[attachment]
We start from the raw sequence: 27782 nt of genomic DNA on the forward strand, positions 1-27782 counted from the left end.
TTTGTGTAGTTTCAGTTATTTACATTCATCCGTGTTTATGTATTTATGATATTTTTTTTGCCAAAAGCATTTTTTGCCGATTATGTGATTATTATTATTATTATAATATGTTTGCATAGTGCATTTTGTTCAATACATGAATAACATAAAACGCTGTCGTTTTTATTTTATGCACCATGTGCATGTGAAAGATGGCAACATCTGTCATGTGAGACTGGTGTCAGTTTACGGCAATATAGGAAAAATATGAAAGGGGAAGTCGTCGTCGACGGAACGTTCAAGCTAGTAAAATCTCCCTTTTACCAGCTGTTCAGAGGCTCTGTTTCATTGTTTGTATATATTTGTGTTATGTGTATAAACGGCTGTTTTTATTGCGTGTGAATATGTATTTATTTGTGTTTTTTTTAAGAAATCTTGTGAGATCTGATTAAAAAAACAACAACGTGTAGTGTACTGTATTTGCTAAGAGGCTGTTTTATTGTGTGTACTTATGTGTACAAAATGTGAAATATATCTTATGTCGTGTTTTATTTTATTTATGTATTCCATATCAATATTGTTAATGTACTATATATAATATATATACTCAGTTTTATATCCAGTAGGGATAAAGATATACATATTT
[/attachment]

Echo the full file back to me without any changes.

We start from the raw sequence: 27782 nt of genomic DNA on the forward strand, positions 1-27782 counted from the left end.
TTTGTGTAGTTTCAGTTATTTACATTCATCCGTGTTTATGTATTTATGATATTTTTTTTGCCAAAAGCATTTTTTGCCGATTATGTGATTATTATTATTATTATAATATGTTTGCATAGTGCATTTTGTTCAATACATGAATAACATAAAACGCTGTCGTTTTTATTTTATGCACCATGTGCATGTGAAAGATGGCAACATCTGTCATGTGAGACTGGTGTCAGTTTACGGCAATATAGGAAAAATATGAAAGGGGAAGTCGTCGTCGACGGAACGTTCAAGCTAGTAAAATCTCCCTTTTACCAGCTGTTCAGAGGCTCTGTTTCATTGTTTGTATATATTTGTGTTATGTGTATAAACGGCTGTTTTTATTGCGTGTGAATATGTATTTATTTGTGTTTTTTTTAAGAAATCTTGTGAGATCTGATTAAAAAAACAACAACGTGTAGTGTACTGTATTTGCTAAGAGGCTGTTTTATTGTGTGTACTTATGTGTACAAAATGTGAAATATATCTTATGTCGTGTTTTATTTTATTTATGTATTCCATATCAATATTGTTAATGTACTATATATAATATATATACTCAGTTTTATATCCAGTAGGGATAAAGATATACATATTT